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Taipei Post Office

  • Date:2023-12-05
Taipei Post Office in 2022

Chinese Name: 臺北郵局

Address: No. 11, Zhongxiao E. Rd. Sec. 1, Zhongzheng Dist., Taipei City

Built: 1930

Did You Know?

In 1888, during the Qing Dynasty's rule over Taiwan, the then-governor Liu Ming-chuan (劉銘傳) established the Taiwan Postal General Bureau in Taipei City and launched Taiwan Post, which began issuing stamps, planning postal routes, and handling mail. This means that Taiwan Post was in fact established eight years earlier than the Great Qing Postal Bureau. After Taiwan came under Japanese rule in 1895, it transitioned into a part of the Japanese Empire’s postal system.

The Taipei Post Office was built in 1898 as a two-story wooden building in a Japanese style. It was destroyed by a fire in February 1913 and a temporary building was constructed on the same site in November of the same year. In 1928, Japanese architect Shunichi Kuriyama (栗山俊一) was commissioned to design a new post office, and two years later, the three-story reinforced concrete building of the Taipei Post and Telegraph Office was completed in 1930, covering an area of over 13,000 square meters, making it the largest post office in Taiwan at that time.

That time was a budding period for modern architecture, so the Taipei Post Office adopted a compromise style, still influenced by classical elements in the details. For example, there were decorative motifs on the facade, classical column heads on the walls, and the ceiling of the main hall was adorned with moldings. The porte-cochère on the ground floor had five semi-circular arched columns, extending beyond the main building, which was quite grand. This largest post office in Taiwan at the time used a steel frame structure, and the exterior walls of the building were covered with pebbles and light brown "air defense color" ceramic tiles produced by the Beitou kiln, reflecting the characteristics of the era.

In the 1960s, the authorities claimed that the Taipei Post Office was too busy and lacked space, so they added a fourth floor to the existing three-story building and demolished the front five-arched portico to facilitate postal vehicles entering and exiting for mail collection. Although the original gable was preserved, the demolished porch was replaced with a flat gray-green marble veneer, which looked inconsistent with the original Japanese Western-style architecture.

Since the 1970s, the postal department has been planning to demolish this building. However, due to its rich historical value, the demolition of the building has faced strong opposition from Taiwanese scholars and some members of the public. On August 14, 1992, the Ministry of the Interior designated the Taipei Post Office as a national Grade 3 historic site (now a historic site designated by Taipei City), ending the controversy over its preservation. Since the 2000s, the unit responsible for managing the building has changed its attitude and actively carried out renovations and maintenance to preserve the original appearance of the Taipei Post Office.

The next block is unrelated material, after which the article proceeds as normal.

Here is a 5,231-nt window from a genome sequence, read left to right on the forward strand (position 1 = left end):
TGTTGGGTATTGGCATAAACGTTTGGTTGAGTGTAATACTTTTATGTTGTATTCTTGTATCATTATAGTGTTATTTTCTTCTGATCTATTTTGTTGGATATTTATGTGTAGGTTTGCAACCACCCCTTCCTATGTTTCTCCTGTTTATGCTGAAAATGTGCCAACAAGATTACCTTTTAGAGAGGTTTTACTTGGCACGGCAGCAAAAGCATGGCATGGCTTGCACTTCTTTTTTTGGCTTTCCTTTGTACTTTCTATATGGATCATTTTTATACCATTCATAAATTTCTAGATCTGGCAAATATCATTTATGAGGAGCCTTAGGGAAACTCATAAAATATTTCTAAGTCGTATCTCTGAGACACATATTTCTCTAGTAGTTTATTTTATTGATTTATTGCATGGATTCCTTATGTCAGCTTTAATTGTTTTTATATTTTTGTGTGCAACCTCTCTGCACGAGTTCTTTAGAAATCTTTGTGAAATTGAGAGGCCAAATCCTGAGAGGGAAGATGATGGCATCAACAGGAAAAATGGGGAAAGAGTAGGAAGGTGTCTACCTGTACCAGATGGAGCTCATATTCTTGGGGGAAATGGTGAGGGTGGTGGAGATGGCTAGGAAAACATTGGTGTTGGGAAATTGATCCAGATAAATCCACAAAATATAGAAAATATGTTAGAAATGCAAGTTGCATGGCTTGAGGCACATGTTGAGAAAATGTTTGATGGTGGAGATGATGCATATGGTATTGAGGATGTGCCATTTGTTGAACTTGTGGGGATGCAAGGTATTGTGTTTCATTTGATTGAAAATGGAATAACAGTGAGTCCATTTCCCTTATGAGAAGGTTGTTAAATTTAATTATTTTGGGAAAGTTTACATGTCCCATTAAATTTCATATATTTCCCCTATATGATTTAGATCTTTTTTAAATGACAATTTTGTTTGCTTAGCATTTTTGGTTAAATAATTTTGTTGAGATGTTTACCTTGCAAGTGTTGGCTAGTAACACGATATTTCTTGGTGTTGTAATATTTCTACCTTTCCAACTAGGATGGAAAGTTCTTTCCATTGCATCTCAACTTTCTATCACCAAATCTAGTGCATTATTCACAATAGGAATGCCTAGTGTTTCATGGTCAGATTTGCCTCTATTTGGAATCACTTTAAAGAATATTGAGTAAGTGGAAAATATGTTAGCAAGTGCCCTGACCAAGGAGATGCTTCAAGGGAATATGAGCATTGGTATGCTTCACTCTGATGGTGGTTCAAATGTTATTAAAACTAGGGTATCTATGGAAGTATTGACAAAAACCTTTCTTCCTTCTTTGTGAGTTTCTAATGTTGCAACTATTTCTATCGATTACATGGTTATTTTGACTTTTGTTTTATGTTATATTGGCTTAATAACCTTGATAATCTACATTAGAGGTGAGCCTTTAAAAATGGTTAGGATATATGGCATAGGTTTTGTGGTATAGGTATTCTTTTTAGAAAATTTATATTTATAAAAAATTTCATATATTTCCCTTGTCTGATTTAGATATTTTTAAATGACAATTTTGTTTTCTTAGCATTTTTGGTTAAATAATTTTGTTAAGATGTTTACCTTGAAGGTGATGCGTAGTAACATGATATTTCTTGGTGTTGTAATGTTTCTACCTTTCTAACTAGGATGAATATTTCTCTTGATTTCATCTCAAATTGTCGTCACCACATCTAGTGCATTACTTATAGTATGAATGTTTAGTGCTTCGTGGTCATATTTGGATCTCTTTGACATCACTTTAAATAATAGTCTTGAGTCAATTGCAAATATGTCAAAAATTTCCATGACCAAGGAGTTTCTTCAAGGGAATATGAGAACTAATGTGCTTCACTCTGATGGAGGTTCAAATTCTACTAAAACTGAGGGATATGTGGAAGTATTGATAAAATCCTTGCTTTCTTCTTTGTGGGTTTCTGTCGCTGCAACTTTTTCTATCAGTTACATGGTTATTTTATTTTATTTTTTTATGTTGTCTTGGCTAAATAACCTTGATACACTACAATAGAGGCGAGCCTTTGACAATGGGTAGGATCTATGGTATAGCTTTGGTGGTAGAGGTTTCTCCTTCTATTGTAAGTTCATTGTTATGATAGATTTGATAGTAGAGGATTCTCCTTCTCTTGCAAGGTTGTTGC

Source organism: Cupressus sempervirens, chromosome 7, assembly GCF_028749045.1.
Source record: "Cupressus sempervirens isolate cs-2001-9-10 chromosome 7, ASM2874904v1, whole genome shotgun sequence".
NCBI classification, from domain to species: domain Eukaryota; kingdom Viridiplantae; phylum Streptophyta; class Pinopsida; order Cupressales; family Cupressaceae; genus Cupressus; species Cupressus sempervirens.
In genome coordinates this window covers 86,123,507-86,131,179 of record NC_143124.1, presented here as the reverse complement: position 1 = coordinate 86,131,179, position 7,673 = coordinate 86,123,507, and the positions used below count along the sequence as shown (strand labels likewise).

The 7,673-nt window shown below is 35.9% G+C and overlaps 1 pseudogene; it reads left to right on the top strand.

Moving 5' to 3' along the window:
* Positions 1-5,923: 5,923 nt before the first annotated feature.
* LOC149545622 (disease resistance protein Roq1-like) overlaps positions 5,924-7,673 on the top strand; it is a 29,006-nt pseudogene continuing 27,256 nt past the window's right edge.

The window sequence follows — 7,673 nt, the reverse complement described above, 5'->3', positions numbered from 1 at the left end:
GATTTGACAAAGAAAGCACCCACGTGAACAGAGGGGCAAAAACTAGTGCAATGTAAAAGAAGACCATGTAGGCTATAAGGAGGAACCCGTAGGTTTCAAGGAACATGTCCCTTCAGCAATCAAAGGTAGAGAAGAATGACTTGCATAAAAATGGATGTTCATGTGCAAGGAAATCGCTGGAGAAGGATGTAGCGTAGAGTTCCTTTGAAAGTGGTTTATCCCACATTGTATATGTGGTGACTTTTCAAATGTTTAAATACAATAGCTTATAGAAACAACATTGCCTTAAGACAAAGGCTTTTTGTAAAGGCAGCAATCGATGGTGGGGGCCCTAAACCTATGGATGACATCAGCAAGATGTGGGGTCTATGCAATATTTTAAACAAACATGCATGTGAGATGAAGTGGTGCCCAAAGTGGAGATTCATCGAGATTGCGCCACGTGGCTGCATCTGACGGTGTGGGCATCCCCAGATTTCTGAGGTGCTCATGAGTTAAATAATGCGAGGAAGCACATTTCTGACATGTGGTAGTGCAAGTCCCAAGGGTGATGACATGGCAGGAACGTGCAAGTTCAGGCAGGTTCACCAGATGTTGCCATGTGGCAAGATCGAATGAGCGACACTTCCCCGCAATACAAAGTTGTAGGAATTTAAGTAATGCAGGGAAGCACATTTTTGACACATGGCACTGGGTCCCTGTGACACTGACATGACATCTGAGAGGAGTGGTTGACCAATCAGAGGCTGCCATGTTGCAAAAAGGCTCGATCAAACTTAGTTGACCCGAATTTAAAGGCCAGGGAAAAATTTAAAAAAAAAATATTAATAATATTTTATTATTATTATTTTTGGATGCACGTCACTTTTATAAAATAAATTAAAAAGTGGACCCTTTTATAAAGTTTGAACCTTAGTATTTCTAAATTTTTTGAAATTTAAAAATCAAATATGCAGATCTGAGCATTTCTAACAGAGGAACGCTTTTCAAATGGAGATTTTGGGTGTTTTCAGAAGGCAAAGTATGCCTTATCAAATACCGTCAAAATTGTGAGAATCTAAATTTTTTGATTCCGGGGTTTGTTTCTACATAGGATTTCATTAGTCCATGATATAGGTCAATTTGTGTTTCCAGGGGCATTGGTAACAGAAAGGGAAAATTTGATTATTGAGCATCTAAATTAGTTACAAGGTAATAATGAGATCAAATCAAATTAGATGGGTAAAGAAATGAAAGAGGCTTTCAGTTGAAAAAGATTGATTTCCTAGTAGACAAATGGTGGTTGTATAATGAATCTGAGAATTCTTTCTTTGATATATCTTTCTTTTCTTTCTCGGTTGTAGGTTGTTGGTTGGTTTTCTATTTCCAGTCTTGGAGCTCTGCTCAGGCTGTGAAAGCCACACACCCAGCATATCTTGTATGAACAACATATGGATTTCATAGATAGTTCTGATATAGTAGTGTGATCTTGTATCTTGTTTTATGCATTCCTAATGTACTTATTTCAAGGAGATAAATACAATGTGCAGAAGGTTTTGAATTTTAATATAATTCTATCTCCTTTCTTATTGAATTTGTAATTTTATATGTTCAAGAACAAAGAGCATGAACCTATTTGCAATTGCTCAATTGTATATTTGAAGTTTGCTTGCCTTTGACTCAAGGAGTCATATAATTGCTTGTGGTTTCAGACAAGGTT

Since its construction in 1930, the building has become old and worn. In the 1990s, the exterior walls began to show signs of damage and cracking, the roof trusses were corroded, and serious leaks occurred. The mud sculptures, pebbles, and facing bricks on the gables also gradually fell off. In 2010, Chunghwa Post decided to fully renovate and restore the building, hoping to maintain the original architectural style and respect the historical value of the historic site. By the end of 2014, the restored historic site once again showcased its splendor, becoming a landmark building for Chunghwa Post nationwide and adding brilliance to the cityscape of Taipei. In 2019, Chunghwa Post announced the restoration of the main portico of the Taipei Post Office, restoring all five arches by the end of the year, allowing this designated historic site in Taipei to regain its original appearance.

Today, the restored Taipei Post Office building is occupied by multiple institutions. The first and second floors are the branches of Chunghwa Post (中華郵政), including the Taipei Beimen Post Office (臺北北門郵局). In addition, part of the building is used by the Taipei Beimen Campus of National Yang Ming Chiao Tung University (陽明交通大學), including the College of Management’s Institute of Business Administration and the master's and doctoral programs in Transportation and Logistics Management. The Beimen Branch of the Postal Museum is also located in this building, with stamp-related exhibitions open to the public.

(Photo credit: Taipei City Government)